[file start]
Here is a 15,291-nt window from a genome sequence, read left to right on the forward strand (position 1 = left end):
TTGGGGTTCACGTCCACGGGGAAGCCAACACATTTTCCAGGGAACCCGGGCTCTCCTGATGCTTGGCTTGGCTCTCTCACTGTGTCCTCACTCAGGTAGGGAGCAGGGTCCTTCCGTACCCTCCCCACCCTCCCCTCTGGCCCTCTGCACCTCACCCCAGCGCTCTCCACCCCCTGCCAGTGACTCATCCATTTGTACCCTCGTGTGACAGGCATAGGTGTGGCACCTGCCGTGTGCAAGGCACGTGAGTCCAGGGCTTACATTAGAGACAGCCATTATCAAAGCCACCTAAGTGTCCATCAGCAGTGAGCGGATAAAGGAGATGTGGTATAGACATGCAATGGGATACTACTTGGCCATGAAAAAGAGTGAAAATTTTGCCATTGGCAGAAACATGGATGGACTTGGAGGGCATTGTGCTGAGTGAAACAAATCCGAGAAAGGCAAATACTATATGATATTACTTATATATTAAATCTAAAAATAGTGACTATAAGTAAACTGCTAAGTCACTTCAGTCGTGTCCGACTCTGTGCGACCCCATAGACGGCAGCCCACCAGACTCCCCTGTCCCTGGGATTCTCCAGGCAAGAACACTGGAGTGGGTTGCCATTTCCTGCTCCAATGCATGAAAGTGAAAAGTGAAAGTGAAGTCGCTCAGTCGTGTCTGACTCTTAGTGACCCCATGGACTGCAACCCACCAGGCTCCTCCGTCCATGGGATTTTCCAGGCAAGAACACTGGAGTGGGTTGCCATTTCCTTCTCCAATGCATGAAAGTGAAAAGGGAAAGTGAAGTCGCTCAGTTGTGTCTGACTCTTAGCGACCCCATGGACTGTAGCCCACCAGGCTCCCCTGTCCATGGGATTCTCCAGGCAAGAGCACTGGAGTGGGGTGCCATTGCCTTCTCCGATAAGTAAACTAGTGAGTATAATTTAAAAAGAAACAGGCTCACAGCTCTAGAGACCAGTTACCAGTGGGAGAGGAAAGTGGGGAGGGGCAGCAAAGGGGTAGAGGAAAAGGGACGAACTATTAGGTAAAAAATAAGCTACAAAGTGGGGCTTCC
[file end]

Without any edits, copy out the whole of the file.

Here is a 15,291-nt window from a genome sequence, read left to right on the forward strand (position 1 = left end):
TTGGGGTTCACGTCCACGGGGAAGCCAACACATTTTCCAGGGAACCCGGGCTCTCCTGATGCTTGGCTTGGCTCTCTCACTGTGTCCTCACTCAGGTAGGGAGCAGGGTCCTTCCGTACCCTCCCCACCCTCCCCTCTGGCCCTCTGCACCTCACCCCAGCGCTCTCCACCCCCTGCCAGTGACTCATCCATTTGTACCCTCGTGTGACAGGCATAGGTGTGGCACCTGCCGTGTGCAAGGCACGTGAGTCCAGGGCTTACATTAGAGACAGCCATTATCAAAGCCACCTAAGTGTCCATCAGCAGTGAGCGGATAAAGGAGATGTGGTATAGACATGCAATGGGATACTACTTGGCCATGAAAAAGAGTGAAAATTTTGCCATTGGCAGAAACATGGATGGACTTGGAGGGCATTGTGCTGAGTGAAACAAATCCGAGAAAGGCAAATACTATATGATATTACTTATATATTAAATCTAAAAATAGTGACTATAAGTAAACTGCTAAGTCACTTCAGTCGTGTCCGACTCTGTGCGACCCCATAGACGGCAGCCCACCAGACTCCCCTGTCCCTGGGATTCTCCAGGCAAGAACACTGGAGTGGGTTGCCATTTCCTGCTCCAATGCATGAAAGTGAAAAGTGAAAGTGAAGTCGCTCAGTCGTGTCTGACTCTTAGTGACCCCATGGACTGCAACCCACCAGGCTCCTCCGTCCATGGGATTTTCCAGGCAAGAACACTGGAGTGGGTTGCCATTTCCTTCTCCAATGCATGAAAGTGAAAAGGGAAAGTGAAGTCGCTCAGTTGTGTCTGACTCTTAGCGACCCCATGGACTGTAGCCCACCAGGCTCCCCTGTCCATGGGATTCTCCAGGCAAGAGCACTGGAGTGGGGTGCCATTGCCTTCTCCGATAAGTAAACTAGTGAGTATAATTTAAAAAGAAACAGGCTCACAGCTCTAGAGACCAGTTACCAGTGGGAGAGGAAAGTGGGGAGGGGCAGCAAAGGGGTAGAGGAAAAGGGACGAACTATTAGGTAAAAAATAAGCTACAAAGTGGGGCTTCC